Cast Iron Chaos RecentChanges

LoginLogoutRegisterContact the WebmasterPayPal Me

Yoho Ahoy

A Pseudo-Freudian Reading of Yoho Ahoy, Not To Be Taken Too Seriously

Aboard the ship Rubber Ducky, a happy crew sings and works and occasionally struggles in their piratical pursuits. Where they are going, what they have done, how many they've slain, it's anybody's guess. All you need to know is that they're ever-so cute and ever-so deadly. I really wanted some backstory, but meanwhile, I had to watch grainy bits from Ontario TV, five minutes each weekday, and convince my wife that buying the video would be a good investment. Yoho Ahoy was a BBC series of stop-motion animated puppets that aired in the UK, Canada, possibly Australia and Japan around 2000. Fifty-two episodes were made, five minutes each. Yoho Ahoy won Best Animation award at the 2001 Banff World Television Festival. They pumped out some videos and dolls and even a PC game in the UK, but the show disappeared before Johnny Depp could convince everyone that pirates were incredibly hip.

From the handfull of episodes I've seen, and the futile hours I've spent searching for crumbs on the web (footnote 1), I've pieced together a sorta-Freudian reading of the names and images of the show.

1. The Fairer Sex.

Females among the cast include "Booty," "Cutlass," and "Plunder." I haven't seen episodes that show the "origins" of the characters, but other critical writings (footnote 2) about the show describe "Booty" as a princess held hostage by the crew of the Rubber Ducky. Not only does her name literally classify her as an ill-gotten object or treasure, but in some slang circles it means "butt" or the sex act itself.

Cutlass is clearly a member of the pirate crew, not one of its victims or sex objects. She wears a pirate hat with skull and crossbones on the front, gleefully displays a cannonball during the end credits of every episode, wears an eyepatch and has a scar across her face that doubles as her mouth. This imagery immediatly puts me in mind of the front cover of The Monstrous Feminine by Barbara Creed which shows full, red, beautiful lips and a glimpse of teeth, set vertically instead of horizontally. With a name like "Cut-Lass" and a scar embodying her most visible facial feature, how can you not think of your male castration fear, that women are missing their phalluses because they have been wounded, the wounds still visible on their bodies and still bleeding, or that the wounded spots are themselves abject devices for castrating others?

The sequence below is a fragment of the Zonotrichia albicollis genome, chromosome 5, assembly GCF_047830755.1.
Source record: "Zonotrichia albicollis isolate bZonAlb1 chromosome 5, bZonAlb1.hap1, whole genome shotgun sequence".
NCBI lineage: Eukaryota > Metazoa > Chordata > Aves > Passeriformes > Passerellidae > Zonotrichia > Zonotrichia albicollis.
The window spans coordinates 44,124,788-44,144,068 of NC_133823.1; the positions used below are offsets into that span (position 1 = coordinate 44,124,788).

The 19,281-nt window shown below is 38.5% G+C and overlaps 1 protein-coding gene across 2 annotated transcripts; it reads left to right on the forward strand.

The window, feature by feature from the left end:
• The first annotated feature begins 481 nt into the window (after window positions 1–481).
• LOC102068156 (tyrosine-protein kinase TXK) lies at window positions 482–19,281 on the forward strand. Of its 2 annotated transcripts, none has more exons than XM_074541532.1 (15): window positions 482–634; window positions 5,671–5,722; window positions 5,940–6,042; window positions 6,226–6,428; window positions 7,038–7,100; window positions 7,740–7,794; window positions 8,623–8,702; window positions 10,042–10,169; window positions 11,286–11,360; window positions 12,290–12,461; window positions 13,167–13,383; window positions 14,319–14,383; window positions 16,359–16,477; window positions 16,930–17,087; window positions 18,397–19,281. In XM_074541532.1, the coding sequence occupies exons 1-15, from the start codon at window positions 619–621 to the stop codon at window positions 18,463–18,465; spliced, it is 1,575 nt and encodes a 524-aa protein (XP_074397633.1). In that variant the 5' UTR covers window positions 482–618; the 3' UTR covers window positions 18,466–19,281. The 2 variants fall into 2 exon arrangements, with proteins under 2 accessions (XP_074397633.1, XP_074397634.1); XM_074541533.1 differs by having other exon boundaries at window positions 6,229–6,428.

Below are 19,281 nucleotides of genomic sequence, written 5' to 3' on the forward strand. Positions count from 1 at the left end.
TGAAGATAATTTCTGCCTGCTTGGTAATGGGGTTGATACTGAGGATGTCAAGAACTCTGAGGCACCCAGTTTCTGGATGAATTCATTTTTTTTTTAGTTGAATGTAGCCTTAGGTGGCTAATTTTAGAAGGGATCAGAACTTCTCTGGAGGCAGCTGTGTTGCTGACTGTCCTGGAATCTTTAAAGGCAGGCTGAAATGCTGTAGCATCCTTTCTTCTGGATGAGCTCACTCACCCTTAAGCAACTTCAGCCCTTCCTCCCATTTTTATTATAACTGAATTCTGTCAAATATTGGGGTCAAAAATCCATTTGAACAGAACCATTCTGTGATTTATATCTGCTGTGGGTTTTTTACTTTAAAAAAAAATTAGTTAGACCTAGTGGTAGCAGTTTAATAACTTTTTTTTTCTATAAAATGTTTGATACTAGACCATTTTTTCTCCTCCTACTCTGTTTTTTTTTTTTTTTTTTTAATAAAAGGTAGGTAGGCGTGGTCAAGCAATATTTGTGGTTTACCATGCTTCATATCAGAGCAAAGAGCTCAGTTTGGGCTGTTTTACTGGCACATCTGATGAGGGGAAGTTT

Okay, it's not really that obvious, but if you read that book by Barbara Creed (subtitled "Film, Feminism, Psychoanalysis"), it'll seem obvious.

I thought Swab was female, maybe because of the ear-ring in each ear. But the description of the talking plush Yoho Ahoy dolls on bbc's shop says that Swab is male. I still say the voice sounds female, but it's hard to tell with their two word vocabulary.

Plunder is visually plain, practically the same as Booty except for variations in color of hair and dress, height of hair, and lack of the Booty's beauty-mark. Interesting that the two characters who appear more stereotypically feminine are the ones with names that classify them as objects or stolen things, while the boys take their names from their jobs or parts of the ship: Grog, Swab, Poop, Bilge. (See also "Jones" under section 4, DEATH OF INNOCENCE.)

Apart from the captain, none of the males look or act exceptionally masculine. Grog, Poop and Jones seem to go about their tasks with frightened expressions, active but rarely aggressive, and passive Poop only "active" in so far as he carries out commands given by others.

2. Did I hear that name right?

There's no easy way to say it. Having said it, having suggested that it be viewed from a Freudian perspective, there's no need to analyze or interpret the name.


Let's leave his name alone, and discuss his behavior. Eyelids always at half-mast, Poop is perpetually sleepy, his sailor's cap more like a sleeping cap of old. Poop is sometimes treated like his namesake by the other characters. They boss him around, or take care of him when he seems to be ill. When he follows their orders, he seems reluctant, easily distracted by anything he can find (footnote 3). This causes him to fail at the tasks he is given, which earns him derision, which explains why he always seems such a sad figure.

3. Appearances.

Captain Bilge appears to be a spiky explosion of blue hair extending from the top of his head all around his face and beard, punctuated by champing teeth and a sort of bald forehead, or male pattern baldness. The rounded tips sticking out from Bilge's nose look less like mustachios and more like the legendary cannon fuses that Blackbeard supposedly twined in his hair and lit during battle.